With permission, Mr Speaker, I would like to make a statement on the most recent European Council – which covered Ukraine, the Eurozone, terrorism and extremism.
On extremism, let me first address the case of the 3 British schoolgirls from East London leaving their families and attempting to travel to Syria.
All of us have been horrified by the way that British teenagers appear to have been radicalised and duped by this poisonous ideology of Islamist extremism while at home on the internet in their bedrooms. They appear to have been induced to join a terrorist group that carries out the most hideous violence and believes girls should be married at 9 and women should not leave the home. Their families are understandably heartbroken – and we must do all we can to help.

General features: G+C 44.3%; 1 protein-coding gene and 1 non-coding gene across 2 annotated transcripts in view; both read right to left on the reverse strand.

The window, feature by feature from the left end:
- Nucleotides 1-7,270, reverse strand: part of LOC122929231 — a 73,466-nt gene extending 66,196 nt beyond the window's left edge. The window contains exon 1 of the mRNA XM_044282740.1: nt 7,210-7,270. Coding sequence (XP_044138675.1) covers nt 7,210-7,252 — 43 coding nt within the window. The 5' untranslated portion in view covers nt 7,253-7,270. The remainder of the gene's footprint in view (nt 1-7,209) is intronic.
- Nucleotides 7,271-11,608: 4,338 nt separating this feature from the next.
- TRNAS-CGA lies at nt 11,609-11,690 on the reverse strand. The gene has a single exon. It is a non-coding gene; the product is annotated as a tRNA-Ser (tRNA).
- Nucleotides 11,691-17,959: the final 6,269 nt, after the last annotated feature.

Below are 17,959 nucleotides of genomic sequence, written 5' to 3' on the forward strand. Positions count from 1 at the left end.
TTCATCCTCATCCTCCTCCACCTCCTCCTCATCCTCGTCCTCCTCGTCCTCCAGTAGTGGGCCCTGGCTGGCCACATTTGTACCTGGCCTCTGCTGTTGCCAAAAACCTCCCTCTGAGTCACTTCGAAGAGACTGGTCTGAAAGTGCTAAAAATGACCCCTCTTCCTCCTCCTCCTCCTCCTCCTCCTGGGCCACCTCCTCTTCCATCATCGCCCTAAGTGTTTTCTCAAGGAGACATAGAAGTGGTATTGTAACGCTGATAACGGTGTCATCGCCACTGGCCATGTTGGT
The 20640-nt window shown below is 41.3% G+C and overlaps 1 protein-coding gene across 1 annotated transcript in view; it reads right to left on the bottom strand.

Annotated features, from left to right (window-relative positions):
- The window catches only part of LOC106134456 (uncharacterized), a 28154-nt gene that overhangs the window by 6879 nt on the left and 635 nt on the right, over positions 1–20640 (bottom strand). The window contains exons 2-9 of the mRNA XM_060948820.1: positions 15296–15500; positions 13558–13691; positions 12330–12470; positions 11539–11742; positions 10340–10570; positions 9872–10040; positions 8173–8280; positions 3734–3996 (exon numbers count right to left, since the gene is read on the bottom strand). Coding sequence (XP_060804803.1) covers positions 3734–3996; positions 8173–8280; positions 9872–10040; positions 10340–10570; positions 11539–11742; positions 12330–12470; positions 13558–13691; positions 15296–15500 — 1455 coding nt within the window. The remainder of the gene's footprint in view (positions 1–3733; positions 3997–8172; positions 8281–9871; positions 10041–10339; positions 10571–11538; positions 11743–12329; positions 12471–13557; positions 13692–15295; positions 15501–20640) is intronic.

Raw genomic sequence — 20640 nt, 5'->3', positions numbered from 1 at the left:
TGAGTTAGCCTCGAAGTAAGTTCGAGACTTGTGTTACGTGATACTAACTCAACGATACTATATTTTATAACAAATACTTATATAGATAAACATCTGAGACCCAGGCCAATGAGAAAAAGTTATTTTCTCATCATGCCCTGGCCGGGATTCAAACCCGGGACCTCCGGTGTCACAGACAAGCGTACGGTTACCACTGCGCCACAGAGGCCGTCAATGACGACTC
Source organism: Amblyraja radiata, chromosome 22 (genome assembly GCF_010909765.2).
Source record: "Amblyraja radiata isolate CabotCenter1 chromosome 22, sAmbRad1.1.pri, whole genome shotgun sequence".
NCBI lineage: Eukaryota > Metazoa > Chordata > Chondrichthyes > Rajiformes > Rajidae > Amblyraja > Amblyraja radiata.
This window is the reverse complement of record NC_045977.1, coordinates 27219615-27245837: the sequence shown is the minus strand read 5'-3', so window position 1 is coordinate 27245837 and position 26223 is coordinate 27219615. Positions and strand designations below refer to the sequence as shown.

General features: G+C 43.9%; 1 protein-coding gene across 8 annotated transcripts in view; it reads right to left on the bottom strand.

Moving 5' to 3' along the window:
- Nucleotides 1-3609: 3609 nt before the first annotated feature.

Mr Speaker, we should be clear that this is not just an issue for our police and border controls. Everyone has a role to play in preventing our young people being radicalised – whether that is schools, colleges, universities, families, religious leaders and local communities. And that is why we have included a duty on all public bodies to prevent people being radicalised as part of our Counter-Terrorism and Security Act.
But of course stopping people traveling to join ISIL is vital.
When people are known risks, whatever their age, they go on our Border Warnings Index and we can intervene to prevent travel and seize their passports. But what this incident has highlighted is the concerning situation where unaccompanied teenagers like these – who are not a known risk – can board a flight to Turkey without necessarily being asked any questions by the airline.